10 Minutes With Chip Grabow of Radio Roasters

Hailing from the West Coast, Chip Grabow of Radio Roasters is bringing his love for coffee to Atlanta in a unique way.


Though specialty coffee is growing in Atlanta, it is still quite small compared to the West Coast. After living in Portland, Ore., and Los Angeles, Chip Grabow noticed the lack of specialty coffee in Atlanta and saw a niche that could be filled. Though Chip’s background is in news media, he has taken his love for coffee and grown it into a business that Atlanta loves.

Chip started Radio Roasters out of a genuine love for coffee. As Radio’s sole owner, Chip has bootstrapped the business since its inception, roasting coffee that is delivered directly to coffee drinkers’ homes, and operating the Barista Capsule, a mobile coffee cart providing coffee during events to the Atlanta community.

Chip Grabow is the owner of Radio Roasters, a home delivery roaster bringing coffee to the larger Atlanta community.

LL Pruitt: When did you start Radio Roasters?
Chip Grabow: Three-and-a-half years ago; we’ve been in this building about two-and-a-half years.

LP: What would you say is your mission?
CG: Part of our mission is getting really good specialty coffee delivered to people and making them aware of how that makes a big difference. I love coffee so much, and I love educating and informing—that’s sort of pushing that point home. I think once people try us, they see it’s amazing.

LP: Are you the sole owner?
CG: Yes, it’s just me, and I have a day job at CNN that’s 45 hours a week

LP: With so much going on in your daily life, how do you make this work?
CG: I’ve been squeezing this in on the side and trying to grow it. It’s slower than I’d like it to be, but that’s the nature of the way I’m doing it. Someday I might look for partners, but right now it’s just me.

Along with operating Radio Roasters, Chip also works full time in media for CNN.

I have friends who roast coffee and friends in the restaurant world, and I’ve been in the news business for 25 years—first with NPR, now at CNN. But you get like anybody who’s been in a career for a while and you think, “I wish I’d done this other thing, or maybe I can transition to something else.” I’d always been fascinated with the culinary world because I love cooking and I love flavors, and everybody likes good food. But at the time it wasn’t practical.

Then I had friends who roast, and I’ve always loved coffee. There was a friend who had a roaster in his backyard; he made me realize that it was doable. There was something that just clicked. I’ve always loved coffee, and I’ve always had that experience of going to different coffee shops and just like loving a cup from one place, and then going somewhere else and not being satisfied, and wondering why that is. Isn’t coffee just coffee? And once I started learning about it, I realized there are so many different variables.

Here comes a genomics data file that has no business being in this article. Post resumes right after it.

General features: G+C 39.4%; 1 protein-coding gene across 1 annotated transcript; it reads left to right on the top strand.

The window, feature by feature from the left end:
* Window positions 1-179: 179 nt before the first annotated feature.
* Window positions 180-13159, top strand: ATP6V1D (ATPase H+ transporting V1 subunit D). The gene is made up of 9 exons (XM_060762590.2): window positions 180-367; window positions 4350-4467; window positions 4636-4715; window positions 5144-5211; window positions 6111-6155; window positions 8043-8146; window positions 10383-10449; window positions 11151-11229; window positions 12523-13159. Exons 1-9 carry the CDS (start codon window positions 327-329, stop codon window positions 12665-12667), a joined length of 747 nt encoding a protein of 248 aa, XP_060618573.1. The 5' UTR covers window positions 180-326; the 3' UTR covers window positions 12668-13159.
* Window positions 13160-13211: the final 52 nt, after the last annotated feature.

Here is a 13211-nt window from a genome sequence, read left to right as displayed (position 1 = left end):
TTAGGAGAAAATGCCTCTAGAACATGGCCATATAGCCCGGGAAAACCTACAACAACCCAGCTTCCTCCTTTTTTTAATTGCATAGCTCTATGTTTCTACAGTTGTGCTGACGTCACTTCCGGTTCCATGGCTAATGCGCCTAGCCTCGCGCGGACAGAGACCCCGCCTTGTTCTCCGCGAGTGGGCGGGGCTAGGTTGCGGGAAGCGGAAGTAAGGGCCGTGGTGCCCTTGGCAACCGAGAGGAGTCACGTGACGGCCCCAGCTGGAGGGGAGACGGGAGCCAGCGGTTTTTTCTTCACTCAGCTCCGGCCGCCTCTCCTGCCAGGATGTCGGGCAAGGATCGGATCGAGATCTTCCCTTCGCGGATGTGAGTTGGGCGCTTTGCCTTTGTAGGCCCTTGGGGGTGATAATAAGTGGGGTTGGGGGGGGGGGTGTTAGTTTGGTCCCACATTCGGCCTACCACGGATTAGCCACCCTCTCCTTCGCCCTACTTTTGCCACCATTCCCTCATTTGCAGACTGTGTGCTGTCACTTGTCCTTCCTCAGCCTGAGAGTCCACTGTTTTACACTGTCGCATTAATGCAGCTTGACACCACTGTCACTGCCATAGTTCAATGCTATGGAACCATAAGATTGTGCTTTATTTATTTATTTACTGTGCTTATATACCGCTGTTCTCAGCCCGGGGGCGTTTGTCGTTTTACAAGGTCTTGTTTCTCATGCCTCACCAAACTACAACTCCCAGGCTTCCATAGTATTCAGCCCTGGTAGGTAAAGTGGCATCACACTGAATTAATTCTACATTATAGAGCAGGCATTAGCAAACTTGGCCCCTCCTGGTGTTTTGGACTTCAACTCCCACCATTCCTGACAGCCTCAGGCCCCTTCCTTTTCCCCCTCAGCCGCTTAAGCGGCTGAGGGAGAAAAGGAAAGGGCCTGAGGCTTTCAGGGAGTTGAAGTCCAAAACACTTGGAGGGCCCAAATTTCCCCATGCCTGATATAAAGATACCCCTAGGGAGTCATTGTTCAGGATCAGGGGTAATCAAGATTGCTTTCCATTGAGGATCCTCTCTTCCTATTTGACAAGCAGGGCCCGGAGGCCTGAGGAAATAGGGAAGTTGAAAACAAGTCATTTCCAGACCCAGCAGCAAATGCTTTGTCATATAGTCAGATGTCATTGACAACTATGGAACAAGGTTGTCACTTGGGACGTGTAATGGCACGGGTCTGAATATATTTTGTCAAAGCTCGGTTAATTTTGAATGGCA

Chip, who roasts on the Diedrich above, was inspired to roast after getting into the coffee scene in Atlanta and asking questions about the differences between coffees at various cafes. 

LP: Who do you work with to get your coffee?
CG: We sample a lot of different coffees; we work with an importer—we’re too small to work with direct trade. At some point we’d like to have that direct relationship with the farmers. It’s just complicated. So we sample and cup a lot of coffees to put in our lineup.

LP: What types of coffee do you order?
CG: We get fresh-crop coffee, so our lineup is always changing. We’re focused on single-origin coffee from one region or one farm. We are small enough that we can keep rotating. There are different seasons, different harvests, different years. It will always change. It’s a seasonal product. That goes back to getting people to realize that it’s always changing. We like to source different things and change the lineup.

LP: How did you come up with the name “Radio Roasters?”
CG: It’s simply because I was a radio producer at NPR for 15 years, in Washington [D.C.], then L.A. I liked the sound of it.

LP: How did the Barista Capsule come about?
CG: It is a way for us to get our name out there and get into more events. It’s a mobile coffee bar, although it’s not as mobile as I’d like it to be. It gave us two things: an instant bar, and because it’s portable, we can go out and do events with it.

Chip doesn’t have a brick-and-mortar location for Radio Roasters, but he does do events and pop-ups on the Barista Capsule, shown above.

LP: What else do subscribers receiver with their coffee subscription?
CG: We wanted to do a brochure, a mailer— something to enclose with shipments. There’s a brew guide, with instructions on how to brew good coffee at home. That’s part of our big mission too, in terms of education. It’s helping people realize you can brew really good coffee at home. You don’t have to go out and spend $4 at a cafe. That’s a different experience, but it’s possible to brew good coffee at home if you start with good beans and use the brew guide instructions.

In each delivery, subscribers receive a brochure detailing a new brew method.

LP: What type of outreach have you done in the community?
CG: Getting into more shops; SQ/FT  in the Square here and in Decatur sells our coffee. I’ve had so many people say, “I saw your coffee at SQ/FT,” and that’s how they discover us. Ebrik Coffee Room, also in Decatur, uses our coffee. Cafe & Velo carries our coffee … and it’s at events like the Decatur Book Festival. We also roast coffee for Grounds for Empowerment; they work with women coffee growers in Nicaragua to help them grow their business.

L.L. Pruitt is a freelance writer and barista sharing and expanding coffee in Atlanta, which you can see through her Instagram @coffeeatlanta.

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